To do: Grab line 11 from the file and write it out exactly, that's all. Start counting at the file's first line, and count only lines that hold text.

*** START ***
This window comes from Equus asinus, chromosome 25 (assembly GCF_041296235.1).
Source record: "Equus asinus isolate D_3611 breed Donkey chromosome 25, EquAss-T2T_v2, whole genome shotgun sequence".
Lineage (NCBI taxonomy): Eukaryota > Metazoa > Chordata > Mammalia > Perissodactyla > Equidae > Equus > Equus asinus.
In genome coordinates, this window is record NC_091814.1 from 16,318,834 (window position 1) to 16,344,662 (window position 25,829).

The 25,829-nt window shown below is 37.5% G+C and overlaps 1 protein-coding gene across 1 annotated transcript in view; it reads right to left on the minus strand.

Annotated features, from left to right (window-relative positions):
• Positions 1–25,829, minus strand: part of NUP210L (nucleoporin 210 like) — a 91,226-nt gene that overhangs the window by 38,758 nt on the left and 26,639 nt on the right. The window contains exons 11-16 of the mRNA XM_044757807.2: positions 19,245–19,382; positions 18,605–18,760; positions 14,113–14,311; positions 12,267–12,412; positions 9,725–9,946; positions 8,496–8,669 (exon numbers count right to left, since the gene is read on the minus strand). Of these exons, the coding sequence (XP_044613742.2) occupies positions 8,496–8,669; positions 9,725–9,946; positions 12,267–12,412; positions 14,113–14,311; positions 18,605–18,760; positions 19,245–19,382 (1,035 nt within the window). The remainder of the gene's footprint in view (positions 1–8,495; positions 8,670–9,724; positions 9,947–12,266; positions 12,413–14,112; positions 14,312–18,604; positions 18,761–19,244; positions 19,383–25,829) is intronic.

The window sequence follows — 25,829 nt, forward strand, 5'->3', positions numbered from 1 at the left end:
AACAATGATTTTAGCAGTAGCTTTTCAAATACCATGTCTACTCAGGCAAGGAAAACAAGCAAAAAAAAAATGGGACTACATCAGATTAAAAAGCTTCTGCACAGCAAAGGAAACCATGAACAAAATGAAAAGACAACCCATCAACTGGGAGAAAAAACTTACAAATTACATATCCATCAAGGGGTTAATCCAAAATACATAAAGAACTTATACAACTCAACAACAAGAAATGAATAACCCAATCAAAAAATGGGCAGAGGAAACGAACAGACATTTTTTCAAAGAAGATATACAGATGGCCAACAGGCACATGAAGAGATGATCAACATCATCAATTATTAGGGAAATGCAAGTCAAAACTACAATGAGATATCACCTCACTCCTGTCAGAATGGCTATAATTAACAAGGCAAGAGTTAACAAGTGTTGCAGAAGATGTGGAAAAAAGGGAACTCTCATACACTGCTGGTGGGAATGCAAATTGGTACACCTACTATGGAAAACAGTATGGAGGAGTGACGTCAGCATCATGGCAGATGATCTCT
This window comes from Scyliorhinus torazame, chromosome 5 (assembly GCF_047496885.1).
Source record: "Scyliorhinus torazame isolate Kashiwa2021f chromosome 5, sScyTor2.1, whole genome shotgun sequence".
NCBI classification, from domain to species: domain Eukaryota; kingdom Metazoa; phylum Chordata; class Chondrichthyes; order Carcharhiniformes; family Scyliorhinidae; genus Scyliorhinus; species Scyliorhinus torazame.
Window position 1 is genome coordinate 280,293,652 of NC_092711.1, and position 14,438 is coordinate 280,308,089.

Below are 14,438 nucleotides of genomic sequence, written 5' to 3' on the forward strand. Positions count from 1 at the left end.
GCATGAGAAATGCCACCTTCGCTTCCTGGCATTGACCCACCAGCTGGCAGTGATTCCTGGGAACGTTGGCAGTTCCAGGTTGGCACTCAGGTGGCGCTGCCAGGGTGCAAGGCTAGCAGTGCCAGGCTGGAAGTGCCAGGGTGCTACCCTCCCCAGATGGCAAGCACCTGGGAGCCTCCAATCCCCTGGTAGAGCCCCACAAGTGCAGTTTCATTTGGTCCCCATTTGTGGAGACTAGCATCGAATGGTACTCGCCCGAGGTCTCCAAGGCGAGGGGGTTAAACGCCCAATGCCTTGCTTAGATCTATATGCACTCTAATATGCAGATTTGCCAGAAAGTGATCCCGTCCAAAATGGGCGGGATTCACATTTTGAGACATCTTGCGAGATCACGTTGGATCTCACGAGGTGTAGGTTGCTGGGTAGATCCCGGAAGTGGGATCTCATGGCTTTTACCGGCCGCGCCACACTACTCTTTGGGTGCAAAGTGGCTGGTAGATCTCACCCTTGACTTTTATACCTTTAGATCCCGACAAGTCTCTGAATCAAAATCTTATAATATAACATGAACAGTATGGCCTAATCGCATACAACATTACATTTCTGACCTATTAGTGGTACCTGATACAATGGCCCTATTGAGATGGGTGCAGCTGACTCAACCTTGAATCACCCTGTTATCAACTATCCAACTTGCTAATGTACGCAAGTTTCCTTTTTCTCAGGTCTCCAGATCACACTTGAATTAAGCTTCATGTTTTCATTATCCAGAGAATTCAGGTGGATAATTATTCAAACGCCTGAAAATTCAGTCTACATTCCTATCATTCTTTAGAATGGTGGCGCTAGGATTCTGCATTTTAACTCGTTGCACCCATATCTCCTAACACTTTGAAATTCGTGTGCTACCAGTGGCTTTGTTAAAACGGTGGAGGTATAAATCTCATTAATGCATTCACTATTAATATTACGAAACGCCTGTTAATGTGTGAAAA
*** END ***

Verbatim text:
Source record: "Scyliorhinus torazame isolate Kashiwa2021f chromosome 5, sScyTor2.1, whole genome shotgun sequence".